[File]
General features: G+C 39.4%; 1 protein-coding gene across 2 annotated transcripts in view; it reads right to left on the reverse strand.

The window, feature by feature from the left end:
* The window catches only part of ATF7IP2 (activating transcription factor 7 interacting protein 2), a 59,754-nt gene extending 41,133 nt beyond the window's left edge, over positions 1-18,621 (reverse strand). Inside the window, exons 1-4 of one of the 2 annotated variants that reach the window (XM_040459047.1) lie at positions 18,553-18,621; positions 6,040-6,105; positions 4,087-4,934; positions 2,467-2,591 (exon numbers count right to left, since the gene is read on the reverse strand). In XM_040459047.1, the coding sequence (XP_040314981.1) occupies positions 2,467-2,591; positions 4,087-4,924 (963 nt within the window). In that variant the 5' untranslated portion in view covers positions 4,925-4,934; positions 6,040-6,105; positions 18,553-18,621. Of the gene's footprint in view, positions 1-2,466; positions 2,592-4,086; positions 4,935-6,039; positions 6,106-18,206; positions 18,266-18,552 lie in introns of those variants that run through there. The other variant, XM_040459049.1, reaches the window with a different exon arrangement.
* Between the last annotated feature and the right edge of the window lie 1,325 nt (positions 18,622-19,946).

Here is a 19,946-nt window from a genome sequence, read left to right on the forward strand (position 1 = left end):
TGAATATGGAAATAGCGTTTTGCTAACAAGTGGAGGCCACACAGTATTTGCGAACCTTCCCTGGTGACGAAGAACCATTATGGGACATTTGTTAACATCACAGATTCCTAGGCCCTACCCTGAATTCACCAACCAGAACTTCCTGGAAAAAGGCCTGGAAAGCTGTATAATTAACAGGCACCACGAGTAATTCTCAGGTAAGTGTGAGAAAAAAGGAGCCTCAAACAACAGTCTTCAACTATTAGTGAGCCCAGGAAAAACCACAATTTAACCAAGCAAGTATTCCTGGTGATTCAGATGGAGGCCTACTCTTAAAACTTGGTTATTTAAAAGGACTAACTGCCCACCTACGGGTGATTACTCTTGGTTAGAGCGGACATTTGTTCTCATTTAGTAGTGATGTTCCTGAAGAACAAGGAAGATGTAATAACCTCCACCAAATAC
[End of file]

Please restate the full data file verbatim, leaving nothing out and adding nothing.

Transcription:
General features: G+C 39.4%; 1 protein-coding gene across 2 annotated transcripts in view; it reads right to left on the reverse strand.

The window, feature by feature from the left end:
* The window catches only part of ATF7IP2 (activating transcription factor 7 interacting protein 2), a 59,754-nt gene extending 41,133 nt beyond the window's left edge, over positions 1-18,621 (reverse strand). Inside the window, exons 1-4 of one of the 2 annotated variants that reach the window (XM_040459047.1) lie at positions 18,553-18,621; positions 6,040-6,105; positions 4,087-4,934; positions 2,467-2,591 (exon numbers count right to left, since the gene is read on the reverse strand). In XM_040459047.1, the coding sequence (XP_040314981.1) occupies positions 2,467-2,591; positions 4,087-4,924 (963 nt within the window). In that variant the 5' untranslated portion in view covers positions 4,925-4,934; positions 6,040-6,105; positions 18,553-18,621. Of the gene's footprint in view, positions 1-2,466; positions 2,592-4,086; positions 4,935-6,039; positions 6,106-18,206; positions 18,266-18,552 lie in introns of those variants that run through there. The other variant, XM_040459049.1, reaches the window with a different exon arrangement.
* Between the last annotated feature and the right edge of the window lie 1,325 nt (positions 18,622-19,946).

Here is a 19,946-nt window from a genome sequence, read left to right on the forward strand (position 1 = left end):
TGAATATGGAAATAGCGTTTTGCTAACAAGTGGAGGCCACACAGTATTTGCGAACCTTCCCTGGTGACGAAGAACCATTATGGGACATTTGTTAACATCACAGATTCCTAGGCCCTACCCTGAATTCACCAACCAGAACTTCCTGGAAAAAGGCCTGGAAAGCTGTATAATTAACAGGCACCACGAGTAATTCTCAGGTAAGTGTGAGAAAAAAGGAGCCTCAAACAACAGTCTTCAACTATTAGTGAGCCCAGGAAAAACCACAATTTAACCAAGCAAGTATTCCTGGTGATTCAGATGGAGGCCTACTCTTAAAACTTGGTTATTTAAAAGGACTAACTGCCCACCTACGGGTGATTACTCTTGGTTAGAGCGGACATTTGTTCTCATTTAGTAGTGATGTTCCTGAAGAACAAGGAAGATGTAATAACCTCCACCAAATAC